Rep. Rosen Introduces Amendment to Reverse Planned Budget Cuts for ONC | Healthcare Informatics Magazine | Health IT | Information Technology Skip to content Skip to navigation

Rep. Rosen Introduces Amendment to Reverse Planned Budget Cuts for ONC

August 24, 2017
by Heather Landi
| Reprints

Congresswoman Jacky Rosen, a member of the House of Representatives from Nevada, has introduced a brief amendment to the federal government’s spending bill that would restore a planned cut of nearly $22 million from the Office of the National Coordinator for Health IT’s budget in fiscal year 2018.

As previously reported by Healthcare Informatics Managing Editor Rajiv Leventhal, President Donald Trump’s proposed budget for 2018, unveiled to the public on May 23, includes significant cuts to various departments that touch health IT, including the Office of the National Coordinator for Health IT (ONC) and the National Institutes of Health (NIH).

The budget request to Congress cuts of billions of dollars from several other healthcare programs across various federal healthcare agencies. The ONC, which is the health IT arm of the government, and resides within the Department of Health and Human Services (HHS), alongside the Centers for Medicare & Medicaid Services (CMS), would be in line to have its $60 million budget slashed to $38 million. The $60 million figure for ONC has held steady for the last few years under the Obama Administration. In the budget request, ONC’s staff would also be in line to lose 26 members of its staff next year, from 188 down to 162. The staff increased by 14 from 2016 to 2017.

Rosen is member of the House Science, Space and Technology committee, and subcommittees on Research and Technology and Energy, and news of the amendment she filed was first reported by Politico.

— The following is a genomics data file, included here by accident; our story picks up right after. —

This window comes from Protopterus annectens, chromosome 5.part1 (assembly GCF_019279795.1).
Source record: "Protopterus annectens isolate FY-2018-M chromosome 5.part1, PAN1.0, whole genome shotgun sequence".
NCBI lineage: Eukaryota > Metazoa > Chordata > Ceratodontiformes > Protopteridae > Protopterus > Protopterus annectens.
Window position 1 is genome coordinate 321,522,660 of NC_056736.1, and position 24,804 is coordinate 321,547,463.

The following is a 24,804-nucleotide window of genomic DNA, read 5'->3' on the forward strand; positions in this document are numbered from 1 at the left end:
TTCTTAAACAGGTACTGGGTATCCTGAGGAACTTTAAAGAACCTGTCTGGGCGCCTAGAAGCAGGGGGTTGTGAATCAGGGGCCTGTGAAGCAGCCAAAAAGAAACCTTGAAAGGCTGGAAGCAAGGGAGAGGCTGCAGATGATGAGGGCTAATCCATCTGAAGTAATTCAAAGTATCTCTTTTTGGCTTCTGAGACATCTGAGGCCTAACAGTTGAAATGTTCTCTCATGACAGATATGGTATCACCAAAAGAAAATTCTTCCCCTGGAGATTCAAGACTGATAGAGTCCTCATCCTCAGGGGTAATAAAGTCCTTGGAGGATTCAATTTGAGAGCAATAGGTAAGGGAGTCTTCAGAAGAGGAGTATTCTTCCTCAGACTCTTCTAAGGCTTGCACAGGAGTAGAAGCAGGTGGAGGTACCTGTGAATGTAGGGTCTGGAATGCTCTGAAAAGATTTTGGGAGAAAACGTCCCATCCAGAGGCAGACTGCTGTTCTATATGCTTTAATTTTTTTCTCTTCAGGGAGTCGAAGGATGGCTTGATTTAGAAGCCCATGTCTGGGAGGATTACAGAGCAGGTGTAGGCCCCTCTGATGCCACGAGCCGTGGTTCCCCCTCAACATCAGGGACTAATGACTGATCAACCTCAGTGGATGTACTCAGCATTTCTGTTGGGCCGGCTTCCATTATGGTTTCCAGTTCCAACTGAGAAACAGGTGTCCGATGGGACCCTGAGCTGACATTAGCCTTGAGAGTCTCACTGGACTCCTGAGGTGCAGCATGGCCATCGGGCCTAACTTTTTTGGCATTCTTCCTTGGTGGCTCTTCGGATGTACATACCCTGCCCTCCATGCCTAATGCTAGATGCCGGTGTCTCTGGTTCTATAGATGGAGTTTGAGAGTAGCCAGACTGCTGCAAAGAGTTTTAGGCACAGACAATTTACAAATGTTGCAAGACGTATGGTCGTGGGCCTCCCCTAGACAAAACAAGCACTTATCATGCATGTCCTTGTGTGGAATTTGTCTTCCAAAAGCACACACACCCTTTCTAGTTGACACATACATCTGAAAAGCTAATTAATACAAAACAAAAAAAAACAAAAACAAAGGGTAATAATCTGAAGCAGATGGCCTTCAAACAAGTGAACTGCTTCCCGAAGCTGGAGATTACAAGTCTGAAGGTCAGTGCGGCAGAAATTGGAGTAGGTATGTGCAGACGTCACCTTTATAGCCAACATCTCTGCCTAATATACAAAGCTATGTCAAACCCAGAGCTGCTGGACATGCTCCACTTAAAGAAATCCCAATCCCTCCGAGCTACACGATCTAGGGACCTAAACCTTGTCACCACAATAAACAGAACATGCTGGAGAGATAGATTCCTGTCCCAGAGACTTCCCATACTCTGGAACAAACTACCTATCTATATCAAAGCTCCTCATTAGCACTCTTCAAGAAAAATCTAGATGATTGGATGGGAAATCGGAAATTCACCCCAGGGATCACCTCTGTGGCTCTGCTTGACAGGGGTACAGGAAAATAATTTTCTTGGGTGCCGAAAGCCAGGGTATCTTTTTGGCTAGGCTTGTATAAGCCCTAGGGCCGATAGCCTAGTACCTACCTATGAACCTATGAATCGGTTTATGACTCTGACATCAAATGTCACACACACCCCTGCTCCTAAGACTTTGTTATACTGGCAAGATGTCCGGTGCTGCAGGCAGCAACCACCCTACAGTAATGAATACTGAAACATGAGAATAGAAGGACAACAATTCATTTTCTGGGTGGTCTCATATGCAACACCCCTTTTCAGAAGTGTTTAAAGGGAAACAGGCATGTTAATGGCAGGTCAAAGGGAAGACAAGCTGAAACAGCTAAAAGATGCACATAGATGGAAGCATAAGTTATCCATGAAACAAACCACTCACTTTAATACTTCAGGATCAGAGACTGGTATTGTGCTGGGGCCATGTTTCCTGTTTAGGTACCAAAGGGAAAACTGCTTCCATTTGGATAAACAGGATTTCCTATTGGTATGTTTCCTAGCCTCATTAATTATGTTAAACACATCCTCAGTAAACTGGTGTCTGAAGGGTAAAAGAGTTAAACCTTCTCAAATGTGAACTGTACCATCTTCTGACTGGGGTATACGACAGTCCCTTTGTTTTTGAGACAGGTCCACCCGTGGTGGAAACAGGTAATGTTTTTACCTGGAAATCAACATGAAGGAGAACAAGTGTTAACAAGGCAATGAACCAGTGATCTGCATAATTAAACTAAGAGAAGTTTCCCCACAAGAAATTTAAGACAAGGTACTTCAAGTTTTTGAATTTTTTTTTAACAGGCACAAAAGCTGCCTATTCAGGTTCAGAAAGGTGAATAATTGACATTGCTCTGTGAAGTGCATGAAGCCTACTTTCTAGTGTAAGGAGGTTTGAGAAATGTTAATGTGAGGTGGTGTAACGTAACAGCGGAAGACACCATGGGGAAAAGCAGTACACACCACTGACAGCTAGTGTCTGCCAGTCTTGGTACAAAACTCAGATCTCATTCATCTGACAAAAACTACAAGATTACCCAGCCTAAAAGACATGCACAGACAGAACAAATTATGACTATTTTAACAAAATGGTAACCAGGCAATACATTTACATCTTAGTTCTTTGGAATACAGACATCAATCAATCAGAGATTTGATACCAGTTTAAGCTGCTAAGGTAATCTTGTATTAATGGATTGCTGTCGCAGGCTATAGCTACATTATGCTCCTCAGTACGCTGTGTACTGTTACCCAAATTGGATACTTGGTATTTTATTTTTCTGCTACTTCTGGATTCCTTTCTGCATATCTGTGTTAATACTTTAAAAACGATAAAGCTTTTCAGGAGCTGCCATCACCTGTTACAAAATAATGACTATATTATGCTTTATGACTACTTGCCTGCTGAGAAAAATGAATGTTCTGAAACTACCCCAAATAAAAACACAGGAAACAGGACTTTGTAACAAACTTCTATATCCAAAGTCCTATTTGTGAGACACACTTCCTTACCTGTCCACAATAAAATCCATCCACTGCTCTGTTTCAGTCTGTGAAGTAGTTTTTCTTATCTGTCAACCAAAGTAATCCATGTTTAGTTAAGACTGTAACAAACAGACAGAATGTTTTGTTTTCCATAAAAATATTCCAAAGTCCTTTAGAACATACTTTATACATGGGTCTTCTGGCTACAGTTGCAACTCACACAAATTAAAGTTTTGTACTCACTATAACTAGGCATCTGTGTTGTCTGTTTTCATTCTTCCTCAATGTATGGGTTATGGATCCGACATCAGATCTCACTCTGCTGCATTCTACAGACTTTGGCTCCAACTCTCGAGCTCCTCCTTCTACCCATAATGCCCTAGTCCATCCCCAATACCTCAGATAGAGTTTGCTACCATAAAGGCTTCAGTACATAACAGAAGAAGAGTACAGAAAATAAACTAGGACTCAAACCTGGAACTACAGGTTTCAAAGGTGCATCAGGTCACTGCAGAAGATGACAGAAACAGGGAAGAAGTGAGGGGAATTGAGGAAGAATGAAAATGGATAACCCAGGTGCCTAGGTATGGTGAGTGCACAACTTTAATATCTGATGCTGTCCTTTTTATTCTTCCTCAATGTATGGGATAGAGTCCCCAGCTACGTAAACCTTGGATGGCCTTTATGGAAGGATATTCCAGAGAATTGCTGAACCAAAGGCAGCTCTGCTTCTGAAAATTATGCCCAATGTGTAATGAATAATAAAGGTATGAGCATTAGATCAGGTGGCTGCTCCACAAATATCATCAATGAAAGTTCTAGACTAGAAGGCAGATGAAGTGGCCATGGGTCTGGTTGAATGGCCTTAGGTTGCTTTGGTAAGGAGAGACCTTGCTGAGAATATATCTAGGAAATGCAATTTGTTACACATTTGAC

According to Politico, she wrote a letter to Appropriations Chairman Tom Cole and ranking member Rosa DeLauro back in June calling the ONC budget cuts “bad policy.”

The Politico article quotes Rosen’s letter: “The Administration has tried to justify its decision based on the specious notion that because many physicians and hospitals have begun to adopt health IT, ONC's role as envisioned by Congress just eight years ago is now moot. On the contrary, wider adoption of health information systems and the proliferation of electronic medical records necessitates more policy guidance and support for innovation, not less. ... Now is not the time to slash spending in a core sector that will help make health care less expensive, more efficient and more effective.”

Politico also reports that the House Rules Committee will consider non-defense appropriations bills when it returns in September.

Get the latest information on Health IT and attend other valuable sessions at this two-day Summit providing healthcare leaders with educational content, insightful debate and dialogue on the future of healthcare and technology.

Learn More



Study will Leverage Connecticut HIE to Help Prevent Suicides

A new study will aim to leverage CTHealthLink, a physician-led health information exchange (HIE) in Connecticut, to help identify the factors leading to suicide and to ultimately help prevent those deaths.

Duke Health First to Achieve HIMSS Stage 7 Rating in Analytics

North Carolina-based Duke Health has become the first U.S. healthcare institution to be awarded the highest honor for analytic capabilities by HIMSS Analytics.

NIH Releases First Dataset from Adolescent Brain Development Study

The National Institutes of Health (NIH) announced the release of the first dataset from the Adolescent Brain Cognitive Development (ABCD) study, which will enable scientists to conduct research on the many factors that influence brain, cognitive, social, and emotional development.

Boston Children's Accelerates Data-Driven Approach to Clinical Research

In an effort to bring a more data-driven approach to clinical research, Boston Children’s Hospital has joined the TriNetX global health research network.

Paper Records, Films Most Common Type of Healthcare Data Breach, Study Finds

Despite the high level of hospital adoption of electronic health records and federal incentives to do so, paper and films were the most frequent location of breached data in hospitals, according to a recent study.

AHA Appoints Senior Advisor for Cybersecurity and Risk

The American Hospital Association (AHA) has announced that John Riggi has joined the association as senior advisor for cybersecurity and risk.